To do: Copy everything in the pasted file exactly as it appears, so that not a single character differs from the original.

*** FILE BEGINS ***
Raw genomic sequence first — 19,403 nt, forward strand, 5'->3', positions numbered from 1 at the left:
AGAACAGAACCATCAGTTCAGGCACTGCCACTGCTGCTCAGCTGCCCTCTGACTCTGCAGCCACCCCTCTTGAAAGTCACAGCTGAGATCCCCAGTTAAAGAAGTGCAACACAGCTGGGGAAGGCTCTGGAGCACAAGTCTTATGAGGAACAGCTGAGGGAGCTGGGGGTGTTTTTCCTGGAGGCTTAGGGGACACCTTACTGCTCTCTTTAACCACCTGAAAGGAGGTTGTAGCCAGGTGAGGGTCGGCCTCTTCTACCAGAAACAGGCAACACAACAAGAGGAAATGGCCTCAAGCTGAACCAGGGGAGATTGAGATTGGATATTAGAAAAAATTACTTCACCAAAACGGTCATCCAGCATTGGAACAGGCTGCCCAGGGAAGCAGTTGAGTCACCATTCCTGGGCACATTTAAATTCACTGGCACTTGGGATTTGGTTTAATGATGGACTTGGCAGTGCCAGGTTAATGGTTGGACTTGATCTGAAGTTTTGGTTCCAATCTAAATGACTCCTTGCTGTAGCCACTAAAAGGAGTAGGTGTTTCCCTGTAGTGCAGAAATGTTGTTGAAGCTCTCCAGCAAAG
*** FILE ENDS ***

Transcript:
Raw genomic sequence first — 19,403 nt, forward strand, 5'->3', positions numbered from 1 at the left:
AGAACAGAACCATCAGTTCAGGCACTGCCACTGCTGCTCAGCTGCCCTCTGACTCTGCAGCCACCCCTCTTGAAAGTCACAGCTGAGATCCCCAGTTAAAGAAGTGCAACACAGCTGGGGAAGGCTCTGGAGCACAAGTCTTATGAGGAACAGCTGAGGGAGCTGGGGGTGTTTTTCCTGGAGGCTTAGGGGACACCTTACTGCTCTCTTTAACCACCTGAAAGGAGGTTGTAGCCAGGTGAGGGTCGGCCTCTTCTACCAGAAACAGGCAACACAACAAGAGGAAATGGCCTCAAGCTGAACCAGGGGAGATTGAGATTGGATATTAGAAAAAATTACTTCACCAAAACGGTCATCCAGCATTGGAACAGGCTGCCCAGGGAAGCAGTTGAGTCACCATTCCTGGGCACATTTAAATTCACTGGCACTTGGGATTTGGTTTAATGATGGACTTGGCAGTGCCAGGTTAATGGTTGGACTTGATCTGAAGTTTTGGTTCCAATCTAAATGACTCCTTGCTGTAGCCACTAAAAGGAGTAGGTGTTTCCCTGTAGTGCAGAAATGTTGTTGAAGCTCTCCAGCAAAG